Friday, December 1, 2006
It is not
unethical to be wrong. Every scientist will at times be wrong, but we
assume that authors of science papers THINK they got it right. The
rewards of success are so high in certain areas, however, that it must be
tempting to guess the answer without doing the research. We saw it in
2002 with Jan Hendrik Schoen at Bell Labs, and again in 2004 with the stem
cell work of Woo Suk Hwang at Seoul National University. In the Hwang
case, Science, which published the work, immediately retracted the two
papers and began a thorough review of the peer review procedure. The
report urges scientists to give special attention to research results that
are especially visible or influential. Today, in a Science editorial,
Donald Kennedy invites comments.
haven't seen it, Al Gore made a film about global warming. It received
overwhelming endorsement by scientists. On Sunday, the Wash Post ran an
opinion piece by Laurie David, a producer of the film. She thought it was
educational. Of course, so did the Discovery Institute when it
distributed, Unlocking “The Mystery of Life: The Scientific Case for
Intelligent Design.” When the company that made Inconvenient Truth
offered the National Science Teachers Association 50,000 free DVDs for use
in classrooms, the NSTA said “no.” I wouldn't want them pushing Mystery
of Life either, but NSTA seemed more worried about its “capital campaign”
contributors, including Exxon, Shell and the coal industry.
American scientists endured the barbs of colleagues in Europe about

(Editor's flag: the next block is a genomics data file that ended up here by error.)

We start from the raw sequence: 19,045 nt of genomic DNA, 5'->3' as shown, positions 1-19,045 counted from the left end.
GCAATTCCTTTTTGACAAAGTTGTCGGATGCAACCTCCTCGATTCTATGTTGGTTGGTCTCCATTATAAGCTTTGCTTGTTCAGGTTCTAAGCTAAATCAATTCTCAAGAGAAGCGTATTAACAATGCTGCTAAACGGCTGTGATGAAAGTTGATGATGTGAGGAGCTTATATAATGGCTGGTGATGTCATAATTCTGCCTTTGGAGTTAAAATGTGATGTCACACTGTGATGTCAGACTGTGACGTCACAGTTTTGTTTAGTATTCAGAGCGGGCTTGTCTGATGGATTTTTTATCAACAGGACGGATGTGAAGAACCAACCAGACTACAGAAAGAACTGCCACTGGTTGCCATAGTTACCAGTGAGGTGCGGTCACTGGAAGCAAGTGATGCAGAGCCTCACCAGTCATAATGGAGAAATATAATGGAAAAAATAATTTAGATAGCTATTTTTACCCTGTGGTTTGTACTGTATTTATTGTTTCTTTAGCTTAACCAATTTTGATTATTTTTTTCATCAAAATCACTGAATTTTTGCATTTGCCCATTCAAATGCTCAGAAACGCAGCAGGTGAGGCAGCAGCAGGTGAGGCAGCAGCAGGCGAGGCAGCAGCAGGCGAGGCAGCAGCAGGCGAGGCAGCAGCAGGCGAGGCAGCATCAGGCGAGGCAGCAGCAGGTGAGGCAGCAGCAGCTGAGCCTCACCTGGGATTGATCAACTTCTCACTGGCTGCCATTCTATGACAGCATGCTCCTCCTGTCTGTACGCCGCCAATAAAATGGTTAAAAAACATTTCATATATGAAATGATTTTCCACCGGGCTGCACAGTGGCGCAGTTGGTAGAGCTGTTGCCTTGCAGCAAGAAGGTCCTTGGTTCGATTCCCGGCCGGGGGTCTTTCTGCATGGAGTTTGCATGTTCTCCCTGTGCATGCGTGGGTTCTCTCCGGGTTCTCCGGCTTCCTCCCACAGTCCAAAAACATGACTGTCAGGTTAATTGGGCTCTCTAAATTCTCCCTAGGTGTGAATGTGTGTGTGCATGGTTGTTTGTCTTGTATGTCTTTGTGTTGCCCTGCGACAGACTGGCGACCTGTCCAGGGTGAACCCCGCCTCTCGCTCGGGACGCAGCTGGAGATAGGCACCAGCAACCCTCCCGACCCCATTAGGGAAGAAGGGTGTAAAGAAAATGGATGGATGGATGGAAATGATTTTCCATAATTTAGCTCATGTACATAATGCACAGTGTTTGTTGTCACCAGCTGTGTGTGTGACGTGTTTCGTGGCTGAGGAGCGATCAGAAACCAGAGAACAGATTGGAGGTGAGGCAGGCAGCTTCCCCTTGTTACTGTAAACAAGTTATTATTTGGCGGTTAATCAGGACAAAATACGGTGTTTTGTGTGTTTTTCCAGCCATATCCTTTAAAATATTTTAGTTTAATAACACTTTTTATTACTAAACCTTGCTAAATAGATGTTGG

fundamentalist Christianity in the US. A Special Report in Nature this
week warns that creationism is beginning to threaten science in Europe.
Teaching creationism in public schools was outlawed by the Supreme Court
in 1968 in Epperson v. Arkansas. It has been in retreat ever since with
one name change after another. The latest was “intelligent design.”
Meanwhile, the UK is finding it necessary to teach remedial evolution to
college students. Turks, and Islamic immigrants throughout Europe, cannot
imagine anything happening except by God hand.
Yesterday in the
NY Times, Thomas Homer-Dixon reminded us of a famous wager 26 years ago.
Nobel Prize winner Paul Ehrlich bet the price of certain metals would
increase in a decade as they were depleted. The late Julian Simon, a U.
Maryland professor, bet they would get cheaper as substitutes and new
deposits were found. Simon won. He asked me why the physicists had all
bet with Ehrlich. “Because, Julian, they understand exponentials,” I
said. Today, Homer-Dixon points out, Ehrlich would win easily.